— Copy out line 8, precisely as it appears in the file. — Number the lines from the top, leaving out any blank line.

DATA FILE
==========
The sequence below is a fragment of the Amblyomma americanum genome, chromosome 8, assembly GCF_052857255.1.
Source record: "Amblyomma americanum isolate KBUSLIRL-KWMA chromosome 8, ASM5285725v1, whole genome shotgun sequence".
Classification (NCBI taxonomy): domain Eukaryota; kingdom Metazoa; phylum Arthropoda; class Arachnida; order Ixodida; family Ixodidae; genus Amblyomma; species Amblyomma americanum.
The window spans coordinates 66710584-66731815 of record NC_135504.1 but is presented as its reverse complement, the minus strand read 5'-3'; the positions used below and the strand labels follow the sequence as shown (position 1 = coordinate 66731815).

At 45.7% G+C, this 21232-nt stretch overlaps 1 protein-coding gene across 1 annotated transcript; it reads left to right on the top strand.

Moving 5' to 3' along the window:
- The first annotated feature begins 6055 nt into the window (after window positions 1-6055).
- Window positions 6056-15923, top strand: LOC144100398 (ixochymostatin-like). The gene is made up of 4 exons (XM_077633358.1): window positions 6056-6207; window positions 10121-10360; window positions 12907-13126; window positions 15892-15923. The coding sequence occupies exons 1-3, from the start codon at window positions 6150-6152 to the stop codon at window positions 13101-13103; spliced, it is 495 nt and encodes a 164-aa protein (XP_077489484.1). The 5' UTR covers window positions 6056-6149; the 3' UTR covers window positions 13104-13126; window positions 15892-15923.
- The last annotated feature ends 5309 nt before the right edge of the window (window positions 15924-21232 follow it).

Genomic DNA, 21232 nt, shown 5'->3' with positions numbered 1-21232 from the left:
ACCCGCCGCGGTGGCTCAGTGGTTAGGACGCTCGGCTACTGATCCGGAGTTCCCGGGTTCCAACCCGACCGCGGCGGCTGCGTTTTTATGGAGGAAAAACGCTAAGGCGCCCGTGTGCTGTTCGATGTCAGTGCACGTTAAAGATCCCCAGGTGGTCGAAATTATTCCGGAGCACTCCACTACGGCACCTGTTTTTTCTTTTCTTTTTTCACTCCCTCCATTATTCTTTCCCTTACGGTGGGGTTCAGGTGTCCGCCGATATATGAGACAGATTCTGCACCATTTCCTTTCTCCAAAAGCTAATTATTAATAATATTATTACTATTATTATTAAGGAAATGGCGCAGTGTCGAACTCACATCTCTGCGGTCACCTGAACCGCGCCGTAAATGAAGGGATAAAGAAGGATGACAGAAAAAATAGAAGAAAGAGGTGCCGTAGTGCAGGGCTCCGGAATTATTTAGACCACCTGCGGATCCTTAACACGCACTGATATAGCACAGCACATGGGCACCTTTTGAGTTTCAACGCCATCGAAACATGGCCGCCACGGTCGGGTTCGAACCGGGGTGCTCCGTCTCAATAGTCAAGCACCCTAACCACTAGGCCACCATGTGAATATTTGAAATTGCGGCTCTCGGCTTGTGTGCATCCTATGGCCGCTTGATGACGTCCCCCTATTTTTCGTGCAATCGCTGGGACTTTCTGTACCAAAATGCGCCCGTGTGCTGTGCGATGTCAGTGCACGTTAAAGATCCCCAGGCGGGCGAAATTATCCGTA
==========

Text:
- Window positions 6056-15923, top strand: LOC144100398 (ixochymostatin-like). The gene is made up of 4 exons (XM_077633358.1): window positions 6056-6207; window positions 10121-10360; window positions 12907-13126; window positions 15892-15923. The coding sequence occupies exons 1-3, from the start codon at window positions 6150-6152 to the stop codon at window positions 13101-13103; spliced, it is 495 nt and encodes a 164-aa protein (XP_077489484.1). The 5' UTR covers window positions 6056-6149; the 3' UTR covers window positions 13104-13126; window positions 15892-15923.